A lot is written about how job candidates should act to create that all-important positive first impression during an interview, especially that innovative technique that has swept the nation during the past 8 or 9 years: the panel interview where candidates get to sweat it out in front of a team of would-be co-workers.
A couple of recent incidents have me thinking that you employers need to polish up on your interview skills and think a bit more about how YOU are coming across to job candidates during that interview.
Conveying a Negative Attitude Toward Your Job and/or Company
Whether you are aware of it or not, a job candidate is sizing you up as much as you are him or her. The difference is that that candidate will be more likely to overlook warning signs just to get to the next level of the interview process or (the big prize) get that actual job offer. I have been interviewed by many people who drift off during the interview to talk about how glad they will be to retire and not have to see that place again or how overworked they are and don’t get to spend enough time with their children, and so on. Gee, sure sounds like a someone I’d enjoy working for… NOT! No matter how rotten your day, week, month, or year has been, it’s a personal thing and may or may not be the same experience for the job candidate. If you dislike the job that much, recuse yourself from the interview process or do your best to put a positive face on.
The couple who recently interviewed me had started the company; both said they had hoped to be retired by now, and when I showed up for work that first day they were no where to be seen even though they had said that Mondays were their busiest days. Really conveys a negative attitude toward their own company.
Seeming That a Decision Has Already Been Reached About the Job Candidate
Even if you favor one candidate by the time another one’s scheduled interview time arrives, give that interview your whole attention.
It can happen when you put out that job posting that you find the right candidate early in the process. But some of you are that shopper type. That is, even though you feel very positive toward that one candidate, you feel that meeting others is prudent, that either you will be wrong and one of them will be a better fit or meeting them will confirm your impression of the first candidate as that right one. Those additional candidates are putting on their best face for you and making a lot of effort in the vain hope of being given due consideration for the position. Quell that “gotta shop around” impulse and only call in candidates whom you think are a serious fit. And if you think you have met the right candidate, go for it!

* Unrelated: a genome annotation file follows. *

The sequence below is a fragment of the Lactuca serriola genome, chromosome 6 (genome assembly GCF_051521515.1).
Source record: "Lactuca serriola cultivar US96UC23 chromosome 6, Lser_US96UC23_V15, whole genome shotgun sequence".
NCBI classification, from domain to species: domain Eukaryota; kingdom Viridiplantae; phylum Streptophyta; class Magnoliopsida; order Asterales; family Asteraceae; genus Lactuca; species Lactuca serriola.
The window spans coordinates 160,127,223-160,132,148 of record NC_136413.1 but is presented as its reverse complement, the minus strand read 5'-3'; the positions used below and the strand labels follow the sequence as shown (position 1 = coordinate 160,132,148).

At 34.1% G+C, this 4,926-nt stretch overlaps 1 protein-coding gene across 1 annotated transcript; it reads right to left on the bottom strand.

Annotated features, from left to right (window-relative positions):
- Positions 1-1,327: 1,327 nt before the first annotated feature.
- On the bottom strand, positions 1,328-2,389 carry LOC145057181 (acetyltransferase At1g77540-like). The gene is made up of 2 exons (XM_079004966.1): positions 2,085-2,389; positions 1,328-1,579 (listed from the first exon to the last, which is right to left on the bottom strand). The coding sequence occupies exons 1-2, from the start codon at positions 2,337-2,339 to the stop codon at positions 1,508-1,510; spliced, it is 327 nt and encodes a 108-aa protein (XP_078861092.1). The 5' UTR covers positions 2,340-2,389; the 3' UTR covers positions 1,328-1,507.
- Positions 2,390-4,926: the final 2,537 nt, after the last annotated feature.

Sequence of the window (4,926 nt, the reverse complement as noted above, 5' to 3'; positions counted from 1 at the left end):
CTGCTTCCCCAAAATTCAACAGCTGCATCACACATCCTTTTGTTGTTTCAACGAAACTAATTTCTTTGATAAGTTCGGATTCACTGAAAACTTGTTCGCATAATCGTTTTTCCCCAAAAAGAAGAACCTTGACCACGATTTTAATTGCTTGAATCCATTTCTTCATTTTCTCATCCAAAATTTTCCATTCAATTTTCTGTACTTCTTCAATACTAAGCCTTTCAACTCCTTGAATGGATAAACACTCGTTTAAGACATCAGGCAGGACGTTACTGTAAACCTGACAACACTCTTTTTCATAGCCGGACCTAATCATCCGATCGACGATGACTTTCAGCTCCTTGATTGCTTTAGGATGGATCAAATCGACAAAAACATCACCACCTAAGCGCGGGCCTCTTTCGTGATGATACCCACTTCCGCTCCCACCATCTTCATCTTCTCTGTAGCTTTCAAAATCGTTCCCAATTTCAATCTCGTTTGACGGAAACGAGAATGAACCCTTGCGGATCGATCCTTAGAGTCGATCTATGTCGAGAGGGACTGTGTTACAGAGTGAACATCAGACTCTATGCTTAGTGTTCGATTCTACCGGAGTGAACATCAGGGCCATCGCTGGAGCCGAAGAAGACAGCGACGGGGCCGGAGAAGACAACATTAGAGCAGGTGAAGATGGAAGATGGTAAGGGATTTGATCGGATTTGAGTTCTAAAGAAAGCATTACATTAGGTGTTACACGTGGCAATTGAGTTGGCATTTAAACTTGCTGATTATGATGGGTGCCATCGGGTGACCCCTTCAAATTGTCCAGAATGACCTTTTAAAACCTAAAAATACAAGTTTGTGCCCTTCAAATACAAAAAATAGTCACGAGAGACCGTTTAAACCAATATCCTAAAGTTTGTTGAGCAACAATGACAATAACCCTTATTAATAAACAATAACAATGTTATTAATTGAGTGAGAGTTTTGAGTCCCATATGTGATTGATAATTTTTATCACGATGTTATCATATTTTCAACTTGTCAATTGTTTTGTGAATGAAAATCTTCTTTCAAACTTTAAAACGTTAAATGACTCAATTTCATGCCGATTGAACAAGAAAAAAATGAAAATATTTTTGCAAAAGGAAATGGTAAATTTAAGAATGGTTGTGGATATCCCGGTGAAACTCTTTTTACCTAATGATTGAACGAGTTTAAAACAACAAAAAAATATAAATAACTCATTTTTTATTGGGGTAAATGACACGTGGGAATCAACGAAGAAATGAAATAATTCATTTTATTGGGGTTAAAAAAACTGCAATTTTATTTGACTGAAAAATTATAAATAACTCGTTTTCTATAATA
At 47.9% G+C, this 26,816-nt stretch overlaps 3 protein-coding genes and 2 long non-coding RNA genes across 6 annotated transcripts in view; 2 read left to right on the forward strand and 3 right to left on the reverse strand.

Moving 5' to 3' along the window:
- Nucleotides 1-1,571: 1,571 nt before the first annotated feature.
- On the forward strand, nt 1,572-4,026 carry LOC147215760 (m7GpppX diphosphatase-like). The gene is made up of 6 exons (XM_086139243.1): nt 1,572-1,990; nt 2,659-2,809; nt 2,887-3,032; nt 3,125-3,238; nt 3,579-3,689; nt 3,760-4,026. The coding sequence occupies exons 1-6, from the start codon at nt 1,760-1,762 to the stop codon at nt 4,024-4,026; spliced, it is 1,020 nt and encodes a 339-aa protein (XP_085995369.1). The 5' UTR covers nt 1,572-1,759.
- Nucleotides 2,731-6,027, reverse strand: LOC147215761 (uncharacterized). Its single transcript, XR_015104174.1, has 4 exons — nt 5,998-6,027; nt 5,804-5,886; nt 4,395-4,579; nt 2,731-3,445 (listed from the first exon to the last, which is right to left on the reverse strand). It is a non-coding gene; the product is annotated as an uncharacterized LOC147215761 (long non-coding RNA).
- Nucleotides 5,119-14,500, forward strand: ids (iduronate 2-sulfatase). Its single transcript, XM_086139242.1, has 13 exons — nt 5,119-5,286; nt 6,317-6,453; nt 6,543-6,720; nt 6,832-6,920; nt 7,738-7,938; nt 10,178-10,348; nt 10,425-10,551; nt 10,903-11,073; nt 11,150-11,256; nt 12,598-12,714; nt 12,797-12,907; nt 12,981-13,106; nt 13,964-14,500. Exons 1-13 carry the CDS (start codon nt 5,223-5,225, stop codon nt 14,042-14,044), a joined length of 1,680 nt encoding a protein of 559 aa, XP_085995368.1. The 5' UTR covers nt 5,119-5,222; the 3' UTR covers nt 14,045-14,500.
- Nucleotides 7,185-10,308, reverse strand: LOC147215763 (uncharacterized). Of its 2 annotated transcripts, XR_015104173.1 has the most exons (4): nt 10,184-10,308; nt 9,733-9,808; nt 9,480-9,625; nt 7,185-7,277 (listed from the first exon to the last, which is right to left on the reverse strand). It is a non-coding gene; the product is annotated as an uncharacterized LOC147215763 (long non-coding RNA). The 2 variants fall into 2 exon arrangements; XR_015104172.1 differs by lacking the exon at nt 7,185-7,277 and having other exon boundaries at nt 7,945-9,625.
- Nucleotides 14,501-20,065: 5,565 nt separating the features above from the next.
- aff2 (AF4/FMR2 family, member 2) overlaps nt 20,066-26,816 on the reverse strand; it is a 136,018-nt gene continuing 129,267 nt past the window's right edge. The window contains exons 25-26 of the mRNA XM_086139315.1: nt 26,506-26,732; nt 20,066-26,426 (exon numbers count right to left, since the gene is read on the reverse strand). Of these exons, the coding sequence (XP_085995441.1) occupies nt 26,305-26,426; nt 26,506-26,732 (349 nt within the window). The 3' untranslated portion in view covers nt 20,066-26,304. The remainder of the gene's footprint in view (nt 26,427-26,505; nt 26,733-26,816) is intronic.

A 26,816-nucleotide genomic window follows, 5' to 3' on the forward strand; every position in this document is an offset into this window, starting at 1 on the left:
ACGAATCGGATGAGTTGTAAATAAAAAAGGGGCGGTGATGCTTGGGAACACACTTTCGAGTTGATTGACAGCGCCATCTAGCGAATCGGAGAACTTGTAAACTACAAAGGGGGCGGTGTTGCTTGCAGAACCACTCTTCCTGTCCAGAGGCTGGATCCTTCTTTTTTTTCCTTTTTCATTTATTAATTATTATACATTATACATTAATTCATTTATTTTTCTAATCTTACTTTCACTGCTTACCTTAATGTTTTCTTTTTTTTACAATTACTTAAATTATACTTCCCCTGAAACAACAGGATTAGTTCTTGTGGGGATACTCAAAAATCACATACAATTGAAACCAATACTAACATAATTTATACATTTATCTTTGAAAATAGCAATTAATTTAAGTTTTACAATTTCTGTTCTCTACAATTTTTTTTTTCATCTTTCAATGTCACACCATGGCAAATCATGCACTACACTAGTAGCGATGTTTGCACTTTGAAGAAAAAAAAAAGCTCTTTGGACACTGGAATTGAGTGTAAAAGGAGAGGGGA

I recently experienced this employer faux pas, too. It was very clear from the way the manager spoke with me and how brief and informal that time was that she was just putting me through the motions. (Sadly, she also obtained sensitive information about me, including references that she required, under what could be described as false pretenses. In an age when identity theft is rampant, such a practice is a serious matter. She says the info is locked in her office, but she had also said that several employees have access to that. Not good.)
The Leaderless Team Impression
Working in teams is a common thing, especially in larger companies. But every good team to be truly effective needs a good leader, one that can help them stay focused on their goals and the steps to achieve them.
A big issue I have seen come up as companies have turned to those panel-style interviews, is the team members where no one seems to be the leader, even the person with the title of Project Manager. It’s like a ship without a rudder. And for employees who are evaluated on results their team has achieved, this can be deadly since the team will be less likely to achieve anything, let alone the goals set for it. We all laugh at Dilbert and his “pointy haired boss” and how the boss has no concept of how to manage and overdoes it, but worse yet is the laid-back boss who leaves it to team members to figure out what to do and when.
Awhile back I had been part of a team that had a big job to do: upgrade computers throughout the company without disrupting business. We achieved that goal. And it was mainly due to a strong Project Manager. I have been on other teams where the manager was a “well what do you think?” type where he really meant “I don’t want to make a decision here.” I should have known this from the interview. He relied on others to give a thumbs up or down on me (with me in the room) before reaching a decision.
It Adds Up to…
You can end up hiring a candidate who has been given the impression that he/she can push you around or a candidate who will care about the job even less than you do or a candidate who sees right through your duplicitous nature (calling them in for an interview when you have already selected someone else). Hone your interview skills so you are conveying the right message. That way you can be sure you get the best candidate who will become a valuable part of your company and/or team.
© 2015 A.C. Cargill photos and text